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Nelly

Brake line woes

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I have had lots of issues trying to refurbish the braking system on my S2 due to everything being rusted solid.

My current problem is with the brake line to the rear passenger side caliper.  The connection between the brake line and the braided brake hose (to the caliper) was rusted solid.  A friend of mine who is an ex mechanic and a lot stronger than me attempted to separate them - he did this OK on the drivers side but when doing the passenger side he actually snapped the end of the braided brake hose off, leaving the end still connected onto the cars brake line.

Unfortunately, when doing this the metal tab welded to the chassis which holds the connection between the two was weakened to such an extent that when trying to finish off freeing up it has snapped off:

20161218_154840_001.jpg

 

I am now hoping I can get the brake line free and the next point back in the system, being at the union on the chassis above the gearbox.  That is currently getting A LOT of penetrating fluid but my current dilemma is how to rectify mounting the brake connection on the assumption I get a new section of brake line made.

I can get an "L" shaped tab made up easily, but I can't weld and even if I could access to the area is very poor with the exhaust manifold and everything else in the way.  I wondered if I could epoxy bond a new tab onto the remaining flat section of the old one, and maybe strengthen with a jubilee clip or clamp. 

Any thoughts or other suggestions?

 

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Drill a small hole and us a screw-attached  P-clip, round the solid copper line, then use either jubilee clip as you say or just a cable tie.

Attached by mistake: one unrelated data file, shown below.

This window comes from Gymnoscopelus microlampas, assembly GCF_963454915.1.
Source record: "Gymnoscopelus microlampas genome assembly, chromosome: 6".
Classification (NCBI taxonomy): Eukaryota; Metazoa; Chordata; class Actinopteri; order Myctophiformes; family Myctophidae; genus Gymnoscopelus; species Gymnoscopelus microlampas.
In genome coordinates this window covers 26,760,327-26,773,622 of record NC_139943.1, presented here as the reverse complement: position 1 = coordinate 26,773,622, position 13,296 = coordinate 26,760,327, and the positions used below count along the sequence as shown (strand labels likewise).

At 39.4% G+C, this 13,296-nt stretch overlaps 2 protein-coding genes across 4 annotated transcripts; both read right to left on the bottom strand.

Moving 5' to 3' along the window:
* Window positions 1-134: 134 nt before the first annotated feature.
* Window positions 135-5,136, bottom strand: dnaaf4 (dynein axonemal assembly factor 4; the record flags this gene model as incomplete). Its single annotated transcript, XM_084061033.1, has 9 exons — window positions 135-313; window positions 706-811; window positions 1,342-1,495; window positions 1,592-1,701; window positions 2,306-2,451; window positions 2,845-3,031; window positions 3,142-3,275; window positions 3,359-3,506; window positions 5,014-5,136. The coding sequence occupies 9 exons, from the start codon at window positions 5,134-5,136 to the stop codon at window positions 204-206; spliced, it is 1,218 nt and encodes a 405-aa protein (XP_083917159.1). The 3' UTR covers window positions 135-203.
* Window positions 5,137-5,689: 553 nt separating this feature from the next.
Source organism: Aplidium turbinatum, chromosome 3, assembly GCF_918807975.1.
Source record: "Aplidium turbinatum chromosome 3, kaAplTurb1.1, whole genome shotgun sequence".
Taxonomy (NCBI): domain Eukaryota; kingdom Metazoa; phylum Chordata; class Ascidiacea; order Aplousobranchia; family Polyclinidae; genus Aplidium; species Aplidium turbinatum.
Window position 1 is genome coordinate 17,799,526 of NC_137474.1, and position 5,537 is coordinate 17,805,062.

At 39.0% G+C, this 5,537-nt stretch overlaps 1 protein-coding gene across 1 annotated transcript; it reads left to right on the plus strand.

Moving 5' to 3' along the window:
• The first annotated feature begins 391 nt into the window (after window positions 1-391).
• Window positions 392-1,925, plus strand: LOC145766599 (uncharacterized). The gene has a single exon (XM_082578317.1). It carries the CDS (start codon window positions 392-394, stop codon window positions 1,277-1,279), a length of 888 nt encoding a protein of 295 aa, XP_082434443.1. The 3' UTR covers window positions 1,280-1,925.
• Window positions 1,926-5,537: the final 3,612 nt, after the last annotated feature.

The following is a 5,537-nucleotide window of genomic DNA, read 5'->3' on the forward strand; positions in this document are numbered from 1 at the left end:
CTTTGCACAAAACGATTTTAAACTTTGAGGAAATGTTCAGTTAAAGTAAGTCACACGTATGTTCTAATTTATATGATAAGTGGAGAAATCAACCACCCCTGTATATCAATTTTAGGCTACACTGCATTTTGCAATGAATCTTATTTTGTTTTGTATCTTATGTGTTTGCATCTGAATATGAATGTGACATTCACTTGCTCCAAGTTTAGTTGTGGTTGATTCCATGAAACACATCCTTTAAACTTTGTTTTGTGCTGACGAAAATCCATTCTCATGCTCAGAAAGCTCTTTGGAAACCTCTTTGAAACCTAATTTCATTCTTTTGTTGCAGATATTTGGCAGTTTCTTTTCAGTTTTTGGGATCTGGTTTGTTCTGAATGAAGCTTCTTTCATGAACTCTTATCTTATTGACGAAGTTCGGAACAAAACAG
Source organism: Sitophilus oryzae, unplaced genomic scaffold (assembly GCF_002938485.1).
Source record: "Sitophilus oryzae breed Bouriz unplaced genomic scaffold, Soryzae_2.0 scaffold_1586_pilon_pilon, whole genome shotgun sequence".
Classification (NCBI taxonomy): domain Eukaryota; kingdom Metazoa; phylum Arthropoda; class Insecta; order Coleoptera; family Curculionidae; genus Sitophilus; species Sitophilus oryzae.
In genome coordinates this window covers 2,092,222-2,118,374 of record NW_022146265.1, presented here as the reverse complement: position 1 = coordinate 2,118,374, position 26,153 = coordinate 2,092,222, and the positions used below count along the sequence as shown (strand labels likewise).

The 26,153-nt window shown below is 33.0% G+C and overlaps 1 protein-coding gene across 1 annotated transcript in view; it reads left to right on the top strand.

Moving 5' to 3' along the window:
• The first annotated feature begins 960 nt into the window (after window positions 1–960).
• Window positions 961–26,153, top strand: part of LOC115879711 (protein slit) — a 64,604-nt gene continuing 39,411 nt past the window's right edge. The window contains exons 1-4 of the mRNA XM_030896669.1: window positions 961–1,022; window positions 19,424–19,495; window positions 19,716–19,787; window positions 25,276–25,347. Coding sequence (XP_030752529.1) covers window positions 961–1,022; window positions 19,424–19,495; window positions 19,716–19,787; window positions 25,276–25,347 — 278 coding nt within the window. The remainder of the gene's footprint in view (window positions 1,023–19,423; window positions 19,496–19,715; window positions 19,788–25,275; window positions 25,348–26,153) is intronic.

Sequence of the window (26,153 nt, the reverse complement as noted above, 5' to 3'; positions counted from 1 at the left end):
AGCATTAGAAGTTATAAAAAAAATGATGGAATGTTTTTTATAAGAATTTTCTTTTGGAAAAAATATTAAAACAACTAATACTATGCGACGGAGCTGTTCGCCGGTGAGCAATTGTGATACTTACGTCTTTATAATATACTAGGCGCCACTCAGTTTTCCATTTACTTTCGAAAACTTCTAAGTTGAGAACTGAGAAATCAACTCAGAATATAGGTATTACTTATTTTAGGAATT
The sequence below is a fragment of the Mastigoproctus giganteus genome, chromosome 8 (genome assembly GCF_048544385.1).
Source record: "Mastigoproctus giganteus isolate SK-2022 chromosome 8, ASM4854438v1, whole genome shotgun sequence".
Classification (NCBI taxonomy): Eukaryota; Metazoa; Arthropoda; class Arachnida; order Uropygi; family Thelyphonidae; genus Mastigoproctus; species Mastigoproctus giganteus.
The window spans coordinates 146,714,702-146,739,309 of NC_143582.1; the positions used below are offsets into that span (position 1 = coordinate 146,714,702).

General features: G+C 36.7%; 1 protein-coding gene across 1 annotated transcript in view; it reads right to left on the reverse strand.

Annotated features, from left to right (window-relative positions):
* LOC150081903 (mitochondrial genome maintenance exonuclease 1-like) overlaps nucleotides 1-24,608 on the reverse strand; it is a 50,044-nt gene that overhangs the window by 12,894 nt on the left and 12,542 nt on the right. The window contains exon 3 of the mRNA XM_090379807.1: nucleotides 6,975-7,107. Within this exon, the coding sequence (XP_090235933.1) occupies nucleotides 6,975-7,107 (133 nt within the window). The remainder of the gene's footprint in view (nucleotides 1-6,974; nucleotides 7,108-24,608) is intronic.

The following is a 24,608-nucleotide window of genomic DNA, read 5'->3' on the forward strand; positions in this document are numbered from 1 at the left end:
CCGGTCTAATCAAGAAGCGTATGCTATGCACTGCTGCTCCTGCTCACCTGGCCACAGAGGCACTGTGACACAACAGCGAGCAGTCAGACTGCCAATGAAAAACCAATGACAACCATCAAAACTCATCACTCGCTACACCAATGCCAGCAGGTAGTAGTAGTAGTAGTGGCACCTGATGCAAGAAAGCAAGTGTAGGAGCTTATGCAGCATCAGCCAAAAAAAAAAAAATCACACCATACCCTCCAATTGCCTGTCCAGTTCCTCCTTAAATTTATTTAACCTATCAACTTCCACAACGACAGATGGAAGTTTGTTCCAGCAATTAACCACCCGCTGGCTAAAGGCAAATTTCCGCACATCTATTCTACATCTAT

I've never ripped any off but have bent a few of those tabs, now I just tend to cut the unions if they don't give way with a fair bit of force (it's easier than trying to repair the damage), but if you can, get the pipes made with brass unions (most are coated mild steel) as they will not rust together (even one steel cannot rust solidly together) and worst case not as bad to cut off as stainless steel unions.

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Hi Neil,  I'd be pretty sure that if you can reach that brake line nut with a spanner, then a good fabricator / welder will be able to reach it with a mig, or if not, a rod, plenty of good mobile MOT welders out there, so don't dispare, might cost you £50 but you wouldn't want your brake lines dangling near hot exhaust parts, it's better to get it done properly than trying to bodge it back on there yourself.

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I hadn't considered the mobile welder route.  My main concern on any repair was the heat generated in that areas as you say and the expansion and contraction that would result.

I have had to have the adaptors re-made which connect the calipers to the braided hose as once again they were solid and I could only destroy the lines and then remove the ends in a vice - quite hard when off the car, nigh on impossible when still in situ.  And of course access is a complete pain in the arse.

Thanks both.  Not at despair point just yet, just another hurdle to overcome... 

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I wouldn't have thought expansion would be an issue on such a small repair, but obviously the galvanised surface of the chassis will need to be removed in the repair area, so thorough rustproofing will be essential to futureproof the repair with POR15 or a similar zinc based coating.

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Mines an S2 so chassis not galvanised, so no problem there.  I have got some chassis paint leftover from what its currently been treated with, so got that covered (no pun intended).

Have e-mailed a local mobile welder, waiting to hear back.

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If the welding is not an option, you could try an angle head air-drill with a short-series bit.


Margate Exotics.

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9B11BB0A-68DF-4D26-8F57-7EF148AFBAFA-1564-00000452631185C1_tmp.png

this stuff is good for small repairs apparently....... never used it myself - but know folks who have. I have gas and mig options in my man shed !!


Only here once

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Thanks all.

I should have the new bracket tomorrow, and I have a mobile mechanic coming over in the morning so will know more then.